The story ping pongs between Earth and space as his team desperately tries to find ways to save their colleague. Back on Earth, there is Charlie, an outdated companion robot played by Rupert Everett. Despite being left behind by technological advancements, the warehouse keeper Brian played by Tomasz Kot, believes that Charlie is still usable and tries to get him a new gig. Then there is Claire, a role by Alice Eve, a pampered young woman highly dependent on her Alexa-like device whom she calls god. When this assistant breaks down, she finds it impossible to survive without its assistance. She finds herself destabilized and unable to forge forward as her life is so reliant on this machine to the extent that she doesn’t know any other life without it.

There are also two sets of couples consisting of Ben and Anna embodied by Patrick Schwarzenegger, the son of the legendary action star Arnold, and Kylie Bunbury, respectively. They seem to be leading an ideal romantic life. But the relationship takes a creepy turn when she discovers that Ben is still carrying on with a virtual reality of herself, and their union hits a rough patch. The other couple encompasses Nina, a role by Annabell Wallis, and Liam, played by Alex Pettyfer, who come from two different spheres. Nina is a mortal, while Liam can choose immortality as his family has the privilege of having extended life. When he brings the girl of his dreams home to his wealthy parents, the situation becomes awkward as this love is mixed, something the rich folks don’t approve of.

The other tale is that of Magda, a role by Garance Mallier. She is living in poverty in a trailer with her mother, who is a notorious alcoholic. She is looking forward to a better life and is willing to do anything that comes her way. She rents out her body to an old man that she’s been matched with online for a small fee. But not the way many among the audience would think as to how it works is that his mind will inhabit her young and gorgeous body for 48 hours affording him the chance to enjoy a night of partying amongst youngsters in a luxurious hotel. The process runs quite seamlessly at first but swiftly spirals out of control.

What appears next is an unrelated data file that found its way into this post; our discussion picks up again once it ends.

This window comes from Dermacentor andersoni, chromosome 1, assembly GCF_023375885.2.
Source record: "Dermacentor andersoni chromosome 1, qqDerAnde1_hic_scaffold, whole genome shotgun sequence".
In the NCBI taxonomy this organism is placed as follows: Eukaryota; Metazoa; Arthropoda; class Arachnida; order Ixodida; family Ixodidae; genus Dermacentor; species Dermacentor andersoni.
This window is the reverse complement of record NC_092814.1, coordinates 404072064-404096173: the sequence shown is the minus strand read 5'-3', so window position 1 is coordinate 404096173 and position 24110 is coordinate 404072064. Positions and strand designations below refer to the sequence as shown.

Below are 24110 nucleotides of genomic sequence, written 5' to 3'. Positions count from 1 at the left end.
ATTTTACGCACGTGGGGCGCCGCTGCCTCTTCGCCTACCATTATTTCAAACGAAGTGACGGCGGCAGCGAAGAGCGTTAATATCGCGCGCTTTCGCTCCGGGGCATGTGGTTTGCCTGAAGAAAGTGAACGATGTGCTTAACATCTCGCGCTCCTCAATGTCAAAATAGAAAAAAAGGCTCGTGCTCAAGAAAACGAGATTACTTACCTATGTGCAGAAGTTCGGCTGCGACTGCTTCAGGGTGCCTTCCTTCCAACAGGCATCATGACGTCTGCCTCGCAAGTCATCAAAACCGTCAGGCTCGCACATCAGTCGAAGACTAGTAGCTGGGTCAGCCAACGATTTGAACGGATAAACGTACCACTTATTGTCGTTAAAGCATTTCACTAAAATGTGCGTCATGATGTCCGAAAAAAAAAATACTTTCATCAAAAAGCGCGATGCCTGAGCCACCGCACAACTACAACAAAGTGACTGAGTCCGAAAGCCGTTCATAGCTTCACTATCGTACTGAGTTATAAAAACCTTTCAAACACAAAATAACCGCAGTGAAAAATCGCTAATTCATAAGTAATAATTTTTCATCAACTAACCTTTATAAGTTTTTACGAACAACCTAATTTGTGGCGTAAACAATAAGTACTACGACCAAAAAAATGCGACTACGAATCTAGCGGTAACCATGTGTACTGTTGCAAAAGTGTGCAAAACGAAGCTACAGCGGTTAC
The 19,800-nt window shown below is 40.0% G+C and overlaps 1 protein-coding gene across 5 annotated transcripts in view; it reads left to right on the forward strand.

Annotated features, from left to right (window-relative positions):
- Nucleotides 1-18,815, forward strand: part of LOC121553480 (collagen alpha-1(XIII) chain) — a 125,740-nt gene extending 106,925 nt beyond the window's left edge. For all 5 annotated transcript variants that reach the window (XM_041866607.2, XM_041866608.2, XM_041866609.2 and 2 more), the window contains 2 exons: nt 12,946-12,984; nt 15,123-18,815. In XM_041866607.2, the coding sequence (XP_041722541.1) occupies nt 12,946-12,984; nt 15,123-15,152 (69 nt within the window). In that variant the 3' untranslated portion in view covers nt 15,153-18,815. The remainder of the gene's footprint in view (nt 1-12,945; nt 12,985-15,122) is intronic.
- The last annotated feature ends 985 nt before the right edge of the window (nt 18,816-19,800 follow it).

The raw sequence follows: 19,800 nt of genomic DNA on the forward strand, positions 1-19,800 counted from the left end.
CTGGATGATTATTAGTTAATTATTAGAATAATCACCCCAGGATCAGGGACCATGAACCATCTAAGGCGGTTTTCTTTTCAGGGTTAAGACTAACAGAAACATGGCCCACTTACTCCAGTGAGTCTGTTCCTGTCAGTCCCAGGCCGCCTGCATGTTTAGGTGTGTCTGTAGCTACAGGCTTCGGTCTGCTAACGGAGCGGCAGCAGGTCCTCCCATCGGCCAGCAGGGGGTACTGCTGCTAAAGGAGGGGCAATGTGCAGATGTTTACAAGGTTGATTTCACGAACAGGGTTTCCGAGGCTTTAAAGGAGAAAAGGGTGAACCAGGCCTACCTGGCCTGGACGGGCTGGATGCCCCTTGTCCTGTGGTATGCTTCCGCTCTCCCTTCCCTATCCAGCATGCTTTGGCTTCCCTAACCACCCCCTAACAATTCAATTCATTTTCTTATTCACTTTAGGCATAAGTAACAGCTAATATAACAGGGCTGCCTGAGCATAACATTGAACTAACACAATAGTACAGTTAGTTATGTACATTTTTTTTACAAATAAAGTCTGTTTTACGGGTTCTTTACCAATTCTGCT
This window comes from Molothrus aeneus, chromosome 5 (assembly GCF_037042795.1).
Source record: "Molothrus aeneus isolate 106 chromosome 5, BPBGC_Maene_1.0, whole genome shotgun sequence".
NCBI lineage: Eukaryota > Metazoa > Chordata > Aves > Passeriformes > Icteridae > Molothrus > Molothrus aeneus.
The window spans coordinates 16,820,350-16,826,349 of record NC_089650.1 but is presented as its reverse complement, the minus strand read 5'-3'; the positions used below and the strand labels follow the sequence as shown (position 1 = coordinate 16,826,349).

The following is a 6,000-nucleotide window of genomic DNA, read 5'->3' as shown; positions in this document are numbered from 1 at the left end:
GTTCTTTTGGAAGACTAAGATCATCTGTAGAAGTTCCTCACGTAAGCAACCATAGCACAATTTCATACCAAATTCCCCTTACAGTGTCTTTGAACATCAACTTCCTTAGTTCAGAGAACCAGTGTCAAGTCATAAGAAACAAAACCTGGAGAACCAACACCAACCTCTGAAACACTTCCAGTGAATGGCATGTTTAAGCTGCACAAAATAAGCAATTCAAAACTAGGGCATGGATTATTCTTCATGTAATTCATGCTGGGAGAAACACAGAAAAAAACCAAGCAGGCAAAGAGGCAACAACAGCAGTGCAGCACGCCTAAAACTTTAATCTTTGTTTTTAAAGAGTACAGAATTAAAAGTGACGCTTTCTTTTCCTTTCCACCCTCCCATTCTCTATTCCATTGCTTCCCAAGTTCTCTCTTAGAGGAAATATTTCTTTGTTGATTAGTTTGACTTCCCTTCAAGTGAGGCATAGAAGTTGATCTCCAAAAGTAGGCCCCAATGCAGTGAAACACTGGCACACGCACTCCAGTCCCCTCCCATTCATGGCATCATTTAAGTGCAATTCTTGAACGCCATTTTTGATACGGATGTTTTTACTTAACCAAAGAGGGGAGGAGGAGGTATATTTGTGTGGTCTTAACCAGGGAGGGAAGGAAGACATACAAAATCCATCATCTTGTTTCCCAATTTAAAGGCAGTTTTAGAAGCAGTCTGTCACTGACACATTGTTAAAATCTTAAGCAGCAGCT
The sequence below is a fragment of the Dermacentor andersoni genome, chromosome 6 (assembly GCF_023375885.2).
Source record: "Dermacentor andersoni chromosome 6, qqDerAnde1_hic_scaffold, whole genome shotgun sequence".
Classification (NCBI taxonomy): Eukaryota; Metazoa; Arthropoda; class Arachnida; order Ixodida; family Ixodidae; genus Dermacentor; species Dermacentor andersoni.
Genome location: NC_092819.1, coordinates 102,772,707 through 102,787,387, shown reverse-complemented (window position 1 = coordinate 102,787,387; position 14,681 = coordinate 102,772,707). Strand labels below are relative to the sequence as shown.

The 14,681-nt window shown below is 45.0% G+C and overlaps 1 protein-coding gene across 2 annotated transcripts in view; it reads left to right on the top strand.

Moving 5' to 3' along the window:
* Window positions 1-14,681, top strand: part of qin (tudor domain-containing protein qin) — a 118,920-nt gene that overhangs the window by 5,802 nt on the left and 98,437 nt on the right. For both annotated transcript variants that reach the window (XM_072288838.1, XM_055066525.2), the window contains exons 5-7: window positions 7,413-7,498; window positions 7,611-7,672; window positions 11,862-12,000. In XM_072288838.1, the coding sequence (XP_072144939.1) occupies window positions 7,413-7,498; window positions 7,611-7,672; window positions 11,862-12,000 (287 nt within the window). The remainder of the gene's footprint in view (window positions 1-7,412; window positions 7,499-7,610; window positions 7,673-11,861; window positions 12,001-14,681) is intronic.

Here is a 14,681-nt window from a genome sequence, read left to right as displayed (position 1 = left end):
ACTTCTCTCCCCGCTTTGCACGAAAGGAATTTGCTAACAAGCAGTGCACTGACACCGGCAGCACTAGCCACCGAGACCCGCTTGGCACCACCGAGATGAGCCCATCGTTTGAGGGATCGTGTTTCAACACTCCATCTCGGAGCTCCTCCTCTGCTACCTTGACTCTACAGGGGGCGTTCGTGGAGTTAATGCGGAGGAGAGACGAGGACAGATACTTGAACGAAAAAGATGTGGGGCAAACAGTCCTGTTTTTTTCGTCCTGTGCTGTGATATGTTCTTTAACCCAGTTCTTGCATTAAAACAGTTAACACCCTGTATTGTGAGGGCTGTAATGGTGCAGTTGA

Throughout these different but interconnected stories, one can’t help to note the risk of humans over-relying on technology for their daily functionality, which is becoming common nowadays. ‘Warning’ is more dependent on the various ideas and strong performances rather than delivering a spectacle. In terms of overall visual outlook, this feature boasts adequate sci-fi looks to the table consisting of excellently scaled FX work and fantastic widescreen cinematography. The production design is well done, zooming into the tiny details that represent the bigger picture. The screenplay and editing excellently piece the various tales together, and even though some storylines go by too quickly, others run till the end.

‘Warning’ is laced in cautionary and philosophical messages that are thought-provoking presented straightforwardly. Thomas is excellent as David as he fully absorbs the character bringing out the piteous feeling considering his situation. He becomes the symbol of how alone every person is in the end, and what the film seems to be saying is that the best we can do is accept the outcome as it was crafted to be, a classic case of “They made their own bed, so they better lie on it.”

The central message of this feature is to show human beings that the reason that they are so over-reliant on technology is that they don’t want to relate to each other and if they don’t relate to each other, that human touch is lost, and that’s a loss for the humankind since the way humans are wired is that people need to be kind to each other in order to be happy.

The various scenarios work up to a mildly surprising ending which spells doom for all those involved, a twist which could have been described as a tragedy if only there was room to pity any of the characters involved. Eventually, the film manages to drive its message home. If viewed with an open mind, it is an eye-opening watch worth every minute spent on it.

SCORE: 6/10